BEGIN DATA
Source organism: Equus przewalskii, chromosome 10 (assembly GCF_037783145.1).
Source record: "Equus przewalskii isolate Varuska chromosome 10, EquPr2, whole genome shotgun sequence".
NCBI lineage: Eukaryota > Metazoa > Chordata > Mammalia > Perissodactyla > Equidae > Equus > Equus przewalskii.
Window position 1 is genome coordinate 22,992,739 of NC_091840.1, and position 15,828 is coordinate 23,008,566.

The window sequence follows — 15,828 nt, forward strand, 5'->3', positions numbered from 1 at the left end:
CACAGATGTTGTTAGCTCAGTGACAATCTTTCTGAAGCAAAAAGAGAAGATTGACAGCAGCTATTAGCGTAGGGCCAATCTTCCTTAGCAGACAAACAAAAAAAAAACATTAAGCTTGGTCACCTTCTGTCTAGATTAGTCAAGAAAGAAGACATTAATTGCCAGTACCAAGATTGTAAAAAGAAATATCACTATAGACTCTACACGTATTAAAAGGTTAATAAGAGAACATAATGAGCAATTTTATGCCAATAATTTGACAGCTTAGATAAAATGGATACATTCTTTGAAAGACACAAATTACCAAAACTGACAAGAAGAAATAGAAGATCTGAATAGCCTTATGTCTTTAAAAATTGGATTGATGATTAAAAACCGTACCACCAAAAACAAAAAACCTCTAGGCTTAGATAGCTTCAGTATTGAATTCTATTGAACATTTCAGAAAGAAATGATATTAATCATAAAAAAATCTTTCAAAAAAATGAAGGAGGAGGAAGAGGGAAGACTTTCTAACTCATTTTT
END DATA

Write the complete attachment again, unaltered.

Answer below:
Source organism: Equus przewalskii, chromosome 10 (assembly GCF_037783145.1).
Source record: "Equus przewalskii isolate Varuska chromosome 10, EquPr2, whole genome shotgun sequence".
NCBI lineage: Eukaryota > Metazoa > Chordata > Mammalia > Perissodactyla > Equidae > Equus > Equus przewalskii.
Window position 1 is genome coordinate 22,992,739 of NC_091840.1, and position 15,828 is coordinate 23,008,566.

The window sequence follows — 15,828 nt, forward strand, 5'->3', positions numbered from 1 at the left end:
CACAGATGTTGTTAGCTCAGTGACAATCTTTCTGAAGCAAAAAGAGAAGATTGACAGCAGCTATTAGCGTAGGGCCAATCTTCCTTAGCAGACAAACAAAAAAAAAACATTAAGCTTGGTCACCTTCTGTCTAGATTAGTCAAGAAAGAAGACATTAATTGCCAGTACCAAGATTGTAAAAAGAAATATCACTATAGACTCTACACGTATTAAAAGGTTAATAAGAGAACATAATGAGCAATTTTATGCCAATAATTTGACAGCTTAGATAAAATGGATACATTCTTTGAAAGACACAAATTACCAAAACTGACAAGAAGAAATAGAAGATCTGAATAGCCTTATGTCTTTAAAAATTGGATTGATGATTAAAAACCGTACCACCAAAAACAAAAAACCTCTAGGCTTAGATAGCTTCAGTATTGAATTCTATTGAACATTTCAGAAAGAAATGATATTAATCATAAAAAAATCTTTCAAAAAAATGAAGGAGGAGGAAGAGGGAAGACTTTCTAACTCATTTTT